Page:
film review: blame

With all its inherent drama, high school has proven a popular setting for the reimagining of classic literature. Some popular examples include Emma (Clueless), The Scarlet Letter (Easy A), and Twelfth Night (She’s the Man). On the decidedly darker—but no less enjoyable—side is Blame, the debut film from writer/director Quinn Shephard which draws heavily on Arthur Miller’s play, The Crucible.

After an extended absence, Abigail (Quinn Shephard) returns to high school under a cloud of rumor and speculation. An incident in psychology class the year before led to her withdrawal; no one ever shares details of what happened, although other students who witnessed it have given her the nickname “Sybil”, presumably inspired by the pseudonym of a woman whose treatment for dissociative identity disorder was the subject of a 1973 book by Flora Rheta Schreiber.

Chris Messina and Quinn Shephard in Blame

Ridiculed and ostracized by her peers, Abigail finds refuge in an active fantasy life. This helps her excel in drama class, where substitute teacher Jeremy (Chris Messina) has assigned Arthur Miller’s The Crucible as that year’s selection for the school showcase. Picking up on the cruel treatment by some of the other students, Jeremy asks for Abigail’s help with the showcase, and later suggests that they perform a scene together. Melissa (Nadia Alexander), one of Abigail’s tormentors, feels increasingly jealous of the intimacy she sees developing between Abigail and Jeremy. As her manipulations surpass petty teenage torments, real life starts to mirror fiction in disturbing ways.

Both Ms. Shephard’s writing and direction are incredibly assured, debut or no. An understated style predominates the film yet there are several shots that hint at a flair for the dramatically vibrant. This tendency carries over into her script, which allows for the expression of sentiment, suspicion, and innuendo in silence. Blame is far from a silent film, however. The din of high school can sound deafening at times in comparison to Abigail’s taciturn existence, and when the personal dramas of her, Melissa, and Jeremy reach their peak it’s with a violence of emotion long simmering beneath the surface.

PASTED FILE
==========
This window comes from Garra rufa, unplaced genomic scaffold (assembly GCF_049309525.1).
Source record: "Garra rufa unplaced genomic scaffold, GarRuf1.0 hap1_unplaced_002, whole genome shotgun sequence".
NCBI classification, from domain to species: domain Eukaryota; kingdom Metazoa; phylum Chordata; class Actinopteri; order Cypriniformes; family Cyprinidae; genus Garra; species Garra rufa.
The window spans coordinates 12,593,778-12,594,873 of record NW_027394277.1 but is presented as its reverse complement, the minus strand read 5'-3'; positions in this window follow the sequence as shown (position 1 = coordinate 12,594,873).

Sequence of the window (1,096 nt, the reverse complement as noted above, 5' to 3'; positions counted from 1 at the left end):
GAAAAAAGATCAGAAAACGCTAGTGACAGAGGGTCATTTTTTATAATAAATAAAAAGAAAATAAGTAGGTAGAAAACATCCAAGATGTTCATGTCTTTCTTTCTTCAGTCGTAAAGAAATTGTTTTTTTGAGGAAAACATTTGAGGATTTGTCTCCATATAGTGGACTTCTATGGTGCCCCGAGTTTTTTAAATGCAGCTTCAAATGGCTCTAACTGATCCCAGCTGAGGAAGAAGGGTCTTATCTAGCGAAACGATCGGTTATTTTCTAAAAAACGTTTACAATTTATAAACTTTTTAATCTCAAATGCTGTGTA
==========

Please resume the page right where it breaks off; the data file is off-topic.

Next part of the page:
Ms. Shephard makes the most of Abigail’s reserve; both her quick glances and private smiles manage to convey a great deal. As the wayward teacher, Mr. Messina captures Jeremy in all his complexity. The window we’re given into his personal life reveals a man who is a little lost, a little lonely, and more than a little vulnerable. It’s less surprising, then, how he might get carried away by similarities between a bright student and himself until he’s dangerously close to crossing the line of propriety.

No less complicated is Melissa, played with nasty relish by Ms. Alexander. She flings verbal cruelty with a casualness unique to the teenage years, an everyday, recognizable villain. And while the film starts off with the mystery of Abigail’s background, it’s the private life of her nemesis that slowly overtakes the narrative and inflicts much of the damage. Sarah Mezzanotte plays an at-times-reluctant companion to Melissa, caught between her edgy new friend and the reliability of old friend Ellie (Tessa Albertson), an important observer to the happenings around her. Both acquit themselves well and add dimension to the struggles and demands of friendship at that age.

It’s refreshing when a filmmaker can take a story from classic literature and reinterpret it through a modern lens so smoothly. Blame will provoke conversation about much more than the powers of rumor and jealousy, which are certainly formidable in and of themselves. Ms. Shephard is off to an excellent start, and I look forward to what she comes up with next.

RATING: ★★★ ½

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